The two companies redeployed after 13 months, returning in March 2004. The 411th also provided 11 trained civil affairs soldiers for OIF rotation two. In August 2004, the 411th made history again by becoming the first unit to deploy twice in support of Operation Iraqi Freedom. They were the first unit to enter the country when the war began, and the first unit to return for a second trip.
As a member of Task Force 353 within Special Operations Command Central (Airborne), the 411th began arriving in August with their main body arriving in mid September. The battalion accoutered six tactical Civil Affairs companies for the 1st Infantry Division and 42nd Infantry Division. The unit provided cultural expertise, and was charged with developing the first program of instruction for Iraqi Army Civil Affairs.
The 411th coordinated Operation I CAN, which collected donations of over 20,000 tons of school supplies for direct distribution by maneuver battalions and the Iraqi Army to the children of Iraq. The 411th staffed and ran four out of six ministries at the Regional Reconstruction Operations Center, and scheduled $1,823,371,242 in reconstruction projects. The RROC was recognized by the National RROC as the best in theater and the Pentagon singled it out as the Army’s model for Reconstruction Operations Centers. The battalion also operated three Provincial Civil Military Operations Centers, a Civil Military Coordination Center, the Division Projects Coordination Cell, oversaw the division’s Civil Military Information Center for detainee operations, and provided staffing to the division G5 and G3-G5 Planning Cell.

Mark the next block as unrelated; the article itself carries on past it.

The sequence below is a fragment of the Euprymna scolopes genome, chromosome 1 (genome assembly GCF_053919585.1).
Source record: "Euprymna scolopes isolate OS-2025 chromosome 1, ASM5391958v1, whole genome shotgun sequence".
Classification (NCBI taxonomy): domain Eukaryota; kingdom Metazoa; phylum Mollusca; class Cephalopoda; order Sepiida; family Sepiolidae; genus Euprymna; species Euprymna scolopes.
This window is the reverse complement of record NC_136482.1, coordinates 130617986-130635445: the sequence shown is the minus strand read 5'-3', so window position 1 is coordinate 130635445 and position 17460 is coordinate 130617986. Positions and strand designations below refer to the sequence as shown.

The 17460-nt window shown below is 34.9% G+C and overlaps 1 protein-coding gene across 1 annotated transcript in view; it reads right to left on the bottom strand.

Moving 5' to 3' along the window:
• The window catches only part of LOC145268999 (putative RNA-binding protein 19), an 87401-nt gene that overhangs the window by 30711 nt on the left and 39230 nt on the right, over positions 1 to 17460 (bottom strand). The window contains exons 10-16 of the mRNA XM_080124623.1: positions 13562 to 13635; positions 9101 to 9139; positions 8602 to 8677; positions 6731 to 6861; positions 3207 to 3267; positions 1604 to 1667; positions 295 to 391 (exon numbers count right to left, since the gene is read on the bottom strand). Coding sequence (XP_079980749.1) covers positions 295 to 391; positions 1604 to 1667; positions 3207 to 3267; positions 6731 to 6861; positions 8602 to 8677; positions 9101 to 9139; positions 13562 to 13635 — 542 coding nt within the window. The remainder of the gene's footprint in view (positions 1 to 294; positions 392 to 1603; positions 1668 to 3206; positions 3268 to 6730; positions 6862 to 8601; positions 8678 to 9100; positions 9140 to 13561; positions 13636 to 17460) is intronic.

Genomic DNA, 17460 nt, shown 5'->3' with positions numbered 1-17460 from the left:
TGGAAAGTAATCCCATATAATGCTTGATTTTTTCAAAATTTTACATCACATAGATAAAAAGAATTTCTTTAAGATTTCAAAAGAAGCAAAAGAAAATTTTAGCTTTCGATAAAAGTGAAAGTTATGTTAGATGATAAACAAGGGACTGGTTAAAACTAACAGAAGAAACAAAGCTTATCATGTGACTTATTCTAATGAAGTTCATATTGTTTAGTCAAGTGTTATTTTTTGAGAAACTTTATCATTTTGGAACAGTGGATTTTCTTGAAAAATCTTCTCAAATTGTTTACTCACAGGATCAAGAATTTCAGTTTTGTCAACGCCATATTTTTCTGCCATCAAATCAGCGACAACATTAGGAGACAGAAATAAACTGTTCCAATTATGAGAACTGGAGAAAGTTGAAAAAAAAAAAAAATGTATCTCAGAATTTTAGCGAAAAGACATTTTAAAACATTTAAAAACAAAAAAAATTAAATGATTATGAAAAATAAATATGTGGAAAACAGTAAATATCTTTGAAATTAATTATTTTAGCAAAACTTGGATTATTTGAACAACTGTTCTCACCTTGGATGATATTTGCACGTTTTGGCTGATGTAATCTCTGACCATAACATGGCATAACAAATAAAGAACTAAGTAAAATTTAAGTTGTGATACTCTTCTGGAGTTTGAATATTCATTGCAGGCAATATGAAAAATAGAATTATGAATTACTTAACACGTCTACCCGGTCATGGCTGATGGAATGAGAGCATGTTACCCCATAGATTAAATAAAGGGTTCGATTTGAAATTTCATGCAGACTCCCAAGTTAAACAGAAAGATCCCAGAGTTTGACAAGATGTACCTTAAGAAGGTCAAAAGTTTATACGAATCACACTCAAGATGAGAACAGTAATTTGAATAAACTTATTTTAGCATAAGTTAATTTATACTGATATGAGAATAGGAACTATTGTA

Over 725 major humanitarian projects were successfully processed totaling in excess of $81,000,000. 411th personnel developed an effective project which tracked the progress of the programs from inception to completion; and were instrumental in the Commander's Emergency Response Program (CERP) obligation rate improvement from 28% in October 2004 to 65% in April 2005.
During OIF III the battalion organized 19 Civil Affairs direct support tactical teams to provide CMO support at the maneuver battalion level. The area encompassed nine major cities and thousands of smaller towns and villages throughout the four provinces in AO Liberty, a total of 28,300 square miles (73,000 km2), overseeing over one and half billion dollars in scheduled reconstruction projects. Companies of the 411th supported operations such as Operations Attleboro, Baton Rouge, City Park, Forsyth Park, Southern Storm, Niagara Falls, King’s Mountain, Peacemaker, Ad Duluyah Sunrise, Powder River and others. The battalion was awarded the Meritorious Unit Citation for service in OIF III.
The 411th deployed a company sized element to Kandahar, Afghanistan in May 2010. During this 10-month deployment the members of the unit worked alongside the US State Department, USAID, the 1/4 BCT of the 4th Infantry Division and with Canadian Light Infantry and CIMIC forces. The 411th HHC was instrumental in initiating, managing and completing nearly $22 million in infrastructure projects to include numerous road projects, well refurbishments, providing education supplies, delivering humanitarian aid and assisting in school refurbishments. Members of the unit also worked in conjunction with the Provincial Reconstruction Team throughout the city of Kandahar and in nearby rural areas.
The 411th deployed two companies to the Horn of Africa in December 2012. The 411th provided Host Nation Support in support of Combined Joint Task Force - Horn of Africa with sharing of best practices and partner nation building in several countries in the region. No visible sign of the 411th Battalion was made at the operational level until mid-2013 when units from the 448th Civil Affairs Battalion rotated home.
The unit was also awarded a Meritorious Unit Commendation in 2011 for service in Kandahar, Afghanistan.